[0003] During the last two decades, significant advances have been made in the design of controlled release drug delivery systems. Such advances have been made in an attempt to overcome some of the drug delivery shortcomings noted above. In general, controlled release drug delivery systems include both sustained drug delivery systems designed to deliver a drug for a predetermined period of time, and targeted drug delivery systems designed to deliver a drug to a specific area or organ of the body. Sustained and/or targeted controlled release drug delivery systems may vary considerably by mode of drug release within three basic drug controlled release categories. Basic drug controlled release categories include diffusion controlled release, chemical erosion controlled release and solvent activation controlled release. In a diffusion controlled release drug delivery system, a drug is surrounded by an inert barrier and diffuses from an inner reservoir, or a drug is dispersed throughout a non-biodegradable polymer and diffuses from the polymer matrix. In a chemical erosion controlled release drug delivery system, a drug is distributed throughout a biodegradable polymer. The biodegradable polymer is designed to degrade as a result of hydrolysis to then release the drug. In a solvent activation controlled release drug delivery system, a drug is immobilized on polymers within a drug delivery system. Upon solvent activation, the solvent sensitive polymer degrades or swells to release the drug.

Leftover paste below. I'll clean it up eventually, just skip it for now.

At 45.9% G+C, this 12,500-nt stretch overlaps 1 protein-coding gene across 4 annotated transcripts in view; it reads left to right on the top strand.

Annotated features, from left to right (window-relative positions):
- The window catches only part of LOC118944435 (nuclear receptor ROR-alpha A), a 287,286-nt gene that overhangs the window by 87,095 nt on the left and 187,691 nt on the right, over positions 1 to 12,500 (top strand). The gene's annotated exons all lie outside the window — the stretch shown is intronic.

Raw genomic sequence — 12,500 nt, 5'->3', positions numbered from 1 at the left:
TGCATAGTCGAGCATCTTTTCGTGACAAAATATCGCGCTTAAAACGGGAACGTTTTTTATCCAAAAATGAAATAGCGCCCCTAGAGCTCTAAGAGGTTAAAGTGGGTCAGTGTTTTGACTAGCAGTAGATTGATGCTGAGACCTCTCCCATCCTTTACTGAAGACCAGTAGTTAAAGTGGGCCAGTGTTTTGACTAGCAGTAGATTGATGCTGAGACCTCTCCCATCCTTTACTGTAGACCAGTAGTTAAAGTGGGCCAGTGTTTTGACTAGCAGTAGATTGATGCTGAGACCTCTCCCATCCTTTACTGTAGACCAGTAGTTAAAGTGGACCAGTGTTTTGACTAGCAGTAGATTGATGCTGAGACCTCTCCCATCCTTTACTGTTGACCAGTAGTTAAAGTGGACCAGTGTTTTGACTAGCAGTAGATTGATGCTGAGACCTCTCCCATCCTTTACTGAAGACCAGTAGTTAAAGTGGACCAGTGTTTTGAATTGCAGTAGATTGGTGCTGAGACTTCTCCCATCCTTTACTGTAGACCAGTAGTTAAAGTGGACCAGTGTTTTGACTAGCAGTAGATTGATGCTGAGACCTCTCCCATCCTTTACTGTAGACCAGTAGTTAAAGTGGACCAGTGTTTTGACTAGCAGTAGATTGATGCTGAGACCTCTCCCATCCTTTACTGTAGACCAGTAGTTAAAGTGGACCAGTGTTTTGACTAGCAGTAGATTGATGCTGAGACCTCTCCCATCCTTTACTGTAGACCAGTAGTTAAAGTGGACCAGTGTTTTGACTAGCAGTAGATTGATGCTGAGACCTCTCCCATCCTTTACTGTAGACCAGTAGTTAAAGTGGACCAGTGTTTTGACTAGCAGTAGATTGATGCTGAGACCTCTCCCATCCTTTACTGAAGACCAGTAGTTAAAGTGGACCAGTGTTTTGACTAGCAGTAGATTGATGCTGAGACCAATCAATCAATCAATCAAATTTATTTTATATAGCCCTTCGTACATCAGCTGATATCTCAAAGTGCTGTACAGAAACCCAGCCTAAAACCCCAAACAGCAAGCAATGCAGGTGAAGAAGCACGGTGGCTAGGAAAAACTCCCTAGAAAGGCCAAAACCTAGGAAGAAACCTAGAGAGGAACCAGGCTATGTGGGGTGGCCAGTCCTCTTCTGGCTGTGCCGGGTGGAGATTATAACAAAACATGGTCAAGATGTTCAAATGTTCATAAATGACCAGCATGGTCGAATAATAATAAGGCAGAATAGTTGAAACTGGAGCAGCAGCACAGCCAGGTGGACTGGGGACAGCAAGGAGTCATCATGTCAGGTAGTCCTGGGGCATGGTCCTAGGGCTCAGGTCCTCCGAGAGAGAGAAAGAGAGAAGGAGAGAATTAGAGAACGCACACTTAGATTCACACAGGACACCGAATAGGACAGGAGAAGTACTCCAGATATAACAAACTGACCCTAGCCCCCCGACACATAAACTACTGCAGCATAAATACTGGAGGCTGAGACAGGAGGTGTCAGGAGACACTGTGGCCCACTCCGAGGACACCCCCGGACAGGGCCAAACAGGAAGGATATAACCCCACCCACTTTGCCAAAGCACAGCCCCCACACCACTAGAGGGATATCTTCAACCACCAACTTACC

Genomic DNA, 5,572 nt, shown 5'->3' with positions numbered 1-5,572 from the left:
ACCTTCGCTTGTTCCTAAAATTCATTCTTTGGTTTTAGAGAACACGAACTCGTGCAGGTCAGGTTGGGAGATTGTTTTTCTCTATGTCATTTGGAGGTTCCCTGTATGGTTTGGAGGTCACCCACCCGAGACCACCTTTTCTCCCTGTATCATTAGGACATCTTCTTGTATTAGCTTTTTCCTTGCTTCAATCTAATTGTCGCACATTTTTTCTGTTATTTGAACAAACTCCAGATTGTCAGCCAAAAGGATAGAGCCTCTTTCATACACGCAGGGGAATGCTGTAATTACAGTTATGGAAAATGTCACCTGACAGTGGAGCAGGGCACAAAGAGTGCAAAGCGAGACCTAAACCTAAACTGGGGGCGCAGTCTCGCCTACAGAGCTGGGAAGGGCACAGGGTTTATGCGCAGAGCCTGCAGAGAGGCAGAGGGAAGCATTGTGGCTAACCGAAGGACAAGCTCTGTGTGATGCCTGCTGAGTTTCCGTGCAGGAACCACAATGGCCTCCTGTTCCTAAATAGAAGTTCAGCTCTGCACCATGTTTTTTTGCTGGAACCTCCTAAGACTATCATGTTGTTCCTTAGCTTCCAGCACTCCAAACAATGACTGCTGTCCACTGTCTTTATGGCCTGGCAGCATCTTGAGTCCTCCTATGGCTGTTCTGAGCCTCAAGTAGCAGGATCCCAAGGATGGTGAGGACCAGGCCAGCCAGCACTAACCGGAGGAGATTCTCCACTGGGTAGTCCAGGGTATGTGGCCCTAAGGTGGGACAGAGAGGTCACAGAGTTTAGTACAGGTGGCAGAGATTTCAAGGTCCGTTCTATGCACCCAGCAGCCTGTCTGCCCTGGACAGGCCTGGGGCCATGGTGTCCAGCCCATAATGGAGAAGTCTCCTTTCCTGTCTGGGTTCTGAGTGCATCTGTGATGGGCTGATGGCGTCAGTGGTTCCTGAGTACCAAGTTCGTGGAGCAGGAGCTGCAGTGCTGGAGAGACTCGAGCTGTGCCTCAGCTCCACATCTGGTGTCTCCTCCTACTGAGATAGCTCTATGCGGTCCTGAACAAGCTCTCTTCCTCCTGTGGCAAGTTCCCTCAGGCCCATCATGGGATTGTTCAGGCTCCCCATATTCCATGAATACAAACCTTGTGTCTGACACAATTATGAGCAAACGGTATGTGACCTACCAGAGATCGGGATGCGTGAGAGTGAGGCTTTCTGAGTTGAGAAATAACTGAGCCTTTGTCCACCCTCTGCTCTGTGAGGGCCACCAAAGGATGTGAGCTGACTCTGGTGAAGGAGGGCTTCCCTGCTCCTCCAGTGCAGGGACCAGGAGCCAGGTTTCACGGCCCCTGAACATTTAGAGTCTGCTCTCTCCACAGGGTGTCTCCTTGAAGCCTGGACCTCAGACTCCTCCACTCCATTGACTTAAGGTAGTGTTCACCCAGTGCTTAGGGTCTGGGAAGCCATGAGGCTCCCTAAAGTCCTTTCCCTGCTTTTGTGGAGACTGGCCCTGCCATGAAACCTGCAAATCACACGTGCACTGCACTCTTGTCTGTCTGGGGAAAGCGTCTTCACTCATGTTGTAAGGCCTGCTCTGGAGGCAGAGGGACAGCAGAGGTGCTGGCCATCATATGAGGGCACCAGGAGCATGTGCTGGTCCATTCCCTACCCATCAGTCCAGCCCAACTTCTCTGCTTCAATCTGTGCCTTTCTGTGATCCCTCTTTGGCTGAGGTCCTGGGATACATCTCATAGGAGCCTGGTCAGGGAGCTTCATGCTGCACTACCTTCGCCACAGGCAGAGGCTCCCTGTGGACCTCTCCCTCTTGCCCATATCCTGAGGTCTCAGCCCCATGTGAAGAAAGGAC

[0004] The drug release rate from a drug delivery system is typically manipulated through the selection of the biodegradable polymer(s) employed in the system. Biodegradable polymers have varying rates of hydrolytic ability based on the polymers' molecular weights and copolymer ratios, e.g., lactic acid to glycolic acid (LA:GA). The greater the hydrolytic ability of the biodegradable polymer, the greater the drug release rate. The lesser the hydrolytic ability of the biodegradable polymer, the lesser the drug release rate.